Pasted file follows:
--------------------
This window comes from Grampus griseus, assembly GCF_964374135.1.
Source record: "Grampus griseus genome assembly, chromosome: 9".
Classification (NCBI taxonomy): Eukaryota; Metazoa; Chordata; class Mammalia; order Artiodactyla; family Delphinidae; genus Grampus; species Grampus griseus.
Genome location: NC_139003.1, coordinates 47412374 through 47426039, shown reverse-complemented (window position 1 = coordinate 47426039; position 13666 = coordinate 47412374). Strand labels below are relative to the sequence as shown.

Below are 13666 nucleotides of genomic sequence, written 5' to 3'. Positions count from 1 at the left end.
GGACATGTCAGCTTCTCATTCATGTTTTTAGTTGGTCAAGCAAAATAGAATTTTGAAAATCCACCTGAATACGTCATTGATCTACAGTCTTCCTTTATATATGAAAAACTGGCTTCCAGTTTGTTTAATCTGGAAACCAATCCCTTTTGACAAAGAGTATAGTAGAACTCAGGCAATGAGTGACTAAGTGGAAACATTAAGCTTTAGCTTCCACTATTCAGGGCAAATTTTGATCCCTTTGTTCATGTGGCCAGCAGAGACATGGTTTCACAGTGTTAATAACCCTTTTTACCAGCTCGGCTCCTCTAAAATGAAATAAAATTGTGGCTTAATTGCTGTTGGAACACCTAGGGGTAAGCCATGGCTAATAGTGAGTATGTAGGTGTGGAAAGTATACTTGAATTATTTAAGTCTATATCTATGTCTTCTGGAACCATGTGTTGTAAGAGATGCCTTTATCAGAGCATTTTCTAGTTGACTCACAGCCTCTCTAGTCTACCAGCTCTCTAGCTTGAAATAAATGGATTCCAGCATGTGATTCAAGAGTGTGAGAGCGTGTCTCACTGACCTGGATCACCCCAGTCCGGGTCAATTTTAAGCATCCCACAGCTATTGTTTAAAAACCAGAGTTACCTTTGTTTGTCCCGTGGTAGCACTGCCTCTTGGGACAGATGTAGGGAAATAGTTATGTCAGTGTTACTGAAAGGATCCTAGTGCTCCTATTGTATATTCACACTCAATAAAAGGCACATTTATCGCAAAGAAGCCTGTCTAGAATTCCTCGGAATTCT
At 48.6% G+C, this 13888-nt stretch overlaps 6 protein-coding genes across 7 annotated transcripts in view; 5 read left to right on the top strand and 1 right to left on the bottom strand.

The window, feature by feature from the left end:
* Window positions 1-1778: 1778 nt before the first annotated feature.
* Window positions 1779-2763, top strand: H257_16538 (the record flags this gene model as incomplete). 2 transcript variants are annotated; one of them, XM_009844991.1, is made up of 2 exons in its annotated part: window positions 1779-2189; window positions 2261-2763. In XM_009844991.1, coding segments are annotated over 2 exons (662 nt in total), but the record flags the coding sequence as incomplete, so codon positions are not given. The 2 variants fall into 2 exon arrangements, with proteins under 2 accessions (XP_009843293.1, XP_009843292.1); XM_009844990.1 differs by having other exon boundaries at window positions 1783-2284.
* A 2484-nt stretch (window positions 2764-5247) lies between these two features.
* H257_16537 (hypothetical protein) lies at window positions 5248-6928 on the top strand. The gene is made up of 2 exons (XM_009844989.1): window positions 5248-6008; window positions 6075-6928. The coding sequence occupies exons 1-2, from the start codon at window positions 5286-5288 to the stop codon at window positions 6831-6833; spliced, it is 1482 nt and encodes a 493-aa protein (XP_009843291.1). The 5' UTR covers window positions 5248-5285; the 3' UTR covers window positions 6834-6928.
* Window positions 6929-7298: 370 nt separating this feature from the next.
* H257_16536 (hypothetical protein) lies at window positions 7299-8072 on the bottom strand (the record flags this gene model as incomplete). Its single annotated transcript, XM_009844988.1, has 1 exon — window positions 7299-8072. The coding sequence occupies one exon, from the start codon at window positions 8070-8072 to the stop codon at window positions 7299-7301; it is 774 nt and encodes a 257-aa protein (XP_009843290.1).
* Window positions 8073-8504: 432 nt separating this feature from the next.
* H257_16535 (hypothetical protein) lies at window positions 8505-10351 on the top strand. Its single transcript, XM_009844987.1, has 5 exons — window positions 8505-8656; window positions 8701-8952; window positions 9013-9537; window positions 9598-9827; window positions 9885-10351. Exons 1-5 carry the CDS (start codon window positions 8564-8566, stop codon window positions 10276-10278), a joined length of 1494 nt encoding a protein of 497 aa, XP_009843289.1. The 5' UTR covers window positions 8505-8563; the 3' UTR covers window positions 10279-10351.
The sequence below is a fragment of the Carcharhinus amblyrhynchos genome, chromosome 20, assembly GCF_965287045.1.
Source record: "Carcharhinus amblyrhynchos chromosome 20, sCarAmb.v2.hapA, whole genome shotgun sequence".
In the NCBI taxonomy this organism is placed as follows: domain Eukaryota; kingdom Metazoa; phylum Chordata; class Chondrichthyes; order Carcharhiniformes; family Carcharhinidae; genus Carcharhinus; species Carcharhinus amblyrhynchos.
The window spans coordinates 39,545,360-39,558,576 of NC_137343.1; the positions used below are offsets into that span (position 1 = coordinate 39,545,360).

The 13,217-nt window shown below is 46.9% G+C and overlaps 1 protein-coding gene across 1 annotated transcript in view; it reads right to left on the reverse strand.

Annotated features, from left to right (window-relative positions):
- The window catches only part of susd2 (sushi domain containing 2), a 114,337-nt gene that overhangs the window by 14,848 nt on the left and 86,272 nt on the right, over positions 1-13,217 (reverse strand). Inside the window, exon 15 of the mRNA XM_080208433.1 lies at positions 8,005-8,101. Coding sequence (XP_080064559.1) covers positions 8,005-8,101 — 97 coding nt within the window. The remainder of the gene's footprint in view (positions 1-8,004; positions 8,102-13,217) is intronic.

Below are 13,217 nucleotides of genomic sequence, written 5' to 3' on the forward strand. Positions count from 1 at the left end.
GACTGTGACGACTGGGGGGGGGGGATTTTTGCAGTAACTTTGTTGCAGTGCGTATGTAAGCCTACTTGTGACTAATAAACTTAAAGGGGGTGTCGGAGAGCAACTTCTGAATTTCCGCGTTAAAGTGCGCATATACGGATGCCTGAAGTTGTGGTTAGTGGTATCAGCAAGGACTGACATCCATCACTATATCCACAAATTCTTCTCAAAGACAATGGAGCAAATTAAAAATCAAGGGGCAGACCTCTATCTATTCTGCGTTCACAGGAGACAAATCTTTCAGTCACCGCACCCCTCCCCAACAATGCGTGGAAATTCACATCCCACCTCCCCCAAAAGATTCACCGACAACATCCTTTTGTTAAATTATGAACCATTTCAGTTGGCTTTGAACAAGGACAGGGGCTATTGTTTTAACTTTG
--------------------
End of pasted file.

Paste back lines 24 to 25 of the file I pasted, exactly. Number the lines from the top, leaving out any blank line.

Below are 13,217 nucleotides of genomic sequence, written 5' to 3' on the forward strand. Positions count from 1 at the left end.
GACTGTGACGACTGGGGGGGGGGGATTTTTGCAGTAACTTTGTTGCAGTGCGTATGTAAGCCTACTTGTGACTAATAAACTTAAAGGGGGTGTCGGAGAGCAACTTCTGAATTTCCGCGTTAAAGTGCGCATATACGGATGCCTGAAGTTGTGGTTAGTGGTATCAGCAAGGACTGACATCCATCACTATATCCACAAATTCTTCTCAAAGACAATGGAGCAAATTAAAAATCAAGGGGCAGACCTCTATCTATTCTGCGTTCACAGGAGACAAATCTTTCAGTCACCGCACCCCTCCCCAACAATGCGTGGAAATTCACATCCCACCTCCCCCAAAAGATTCACCGACAACATCCTTTTGTTAAATTATGAACCATTTCAGTTGGCTTTGAACAAGGACAGGGGCTATTGTTTTAACTTTG